Do you get where I’m going with this?

Every time Star Trek comes back, it’s different. It tries something new. It changes its format. It changes its balance of continuity/arc elements and standalone stories. It brings in new people behind the scenes. Even if it doesn’t quite go as initially planned — Voyager and Enterprise had a tendency to do TNG retread stories too often — they started with the goal of going where no Star Trek series had gone before.

Which brings me to The Orville and Discovery. Discovery is unmistakably going where no Star Trek has gone before in many respects, despite frequent nods to canon, from using characters like Mudd, Pike, Spock, and Sarek to revisiting (previsiting?) the Mirror Universe. The Orville is a retread of TNG, from its look and feel to its supporting characters too obviously drawn from TNG characters to its plotlines to… well, at least the focus on dick jokes was new, if immature. But The Orville is bound and determined to go exactly where Star Trek has already been before. Seth MacFarlane knows and loves Star Trek, but instead of taking the next step into the final frontier, he’s stepping back. He’s making a show in 2019 that looks like 1989. Discovery, on the other hand, is moving forward, making Star Trek that looks and feels like 2019. The Orville is a lot of fun, don’t get me wrong, but it’s like watching TNG reruns with someone cracking jokes. Discovery, on the other hand, has me wanting to see what comes next. The characters matter a lot more to me, and so do the ongoing arc elements.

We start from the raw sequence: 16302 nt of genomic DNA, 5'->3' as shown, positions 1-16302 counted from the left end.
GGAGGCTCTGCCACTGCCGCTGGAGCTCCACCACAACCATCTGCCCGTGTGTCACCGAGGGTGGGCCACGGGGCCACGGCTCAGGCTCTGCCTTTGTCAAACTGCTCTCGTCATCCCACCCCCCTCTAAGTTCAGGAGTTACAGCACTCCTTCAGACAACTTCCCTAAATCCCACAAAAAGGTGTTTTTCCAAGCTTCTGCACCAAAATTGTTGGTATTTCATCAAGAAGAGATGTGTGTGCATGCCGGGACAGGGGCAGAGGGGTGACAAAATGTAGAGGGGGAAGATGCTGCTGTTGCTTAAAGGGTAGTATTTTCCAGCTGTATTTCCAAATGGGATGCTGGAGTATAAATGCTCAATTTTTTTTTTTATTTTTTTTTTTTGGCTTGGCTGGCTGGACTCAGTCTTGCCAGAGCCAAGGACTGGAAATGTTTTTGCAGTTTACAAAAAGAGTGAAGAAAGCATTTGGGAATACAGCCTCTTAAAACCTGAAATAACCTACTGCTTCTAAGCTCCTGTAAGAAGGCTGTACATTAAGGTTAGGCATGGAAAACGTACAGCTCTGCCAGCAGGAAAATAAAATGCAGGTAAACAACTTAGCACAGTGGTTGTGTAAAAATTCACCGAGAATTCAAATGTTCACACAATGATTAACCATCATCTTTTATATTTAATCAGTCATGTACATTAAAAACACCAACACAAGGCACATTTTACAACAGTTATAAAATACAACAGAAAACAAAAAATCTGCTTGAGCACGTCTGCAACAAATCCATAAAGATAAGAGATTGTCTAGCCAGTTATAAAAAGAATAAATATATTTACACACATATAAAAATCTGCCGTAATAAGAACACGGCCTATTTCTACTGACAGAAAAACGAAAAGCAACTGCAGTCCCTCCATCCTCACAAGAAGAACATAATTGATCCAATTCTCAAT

The real Star Trek is the one with Star Trek in the title. Not just because it’s in the title, but because it’s doing what Star Trek has always done.

(And how cool is it that it’s doing well enough that we know we’re getting several more new Star Trek series?)

Review: Life on Mars novels, part one June 30, 2017

Posted by sjroby in Book reviews, TV.
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Life on Mars: Blood, Bullets & Blue Stratos

Why you may want to read this: there are four books that tell what happened to Sam Tyler after the end of the TV series.

Might as well start with the basics: Life on Mars was a British TV series about Sam Tyler, a modern day police officer who’s hit by a car and wakes up in 1973. There were two series of eight episodes each, followed by a sequel series, Ashes to Ashes, in which a police officer who studied the Tyler case is shot and wakes up in 1981, meeting some of the same people Tyler reported meeting. Then there’s the US TV remake, which lasted one episode longer than the UK version, in a single US season, which had the courage to resolve things in a very different fashion. But by then it barely mattered, due to miscasting and frequent changes of tone and direction.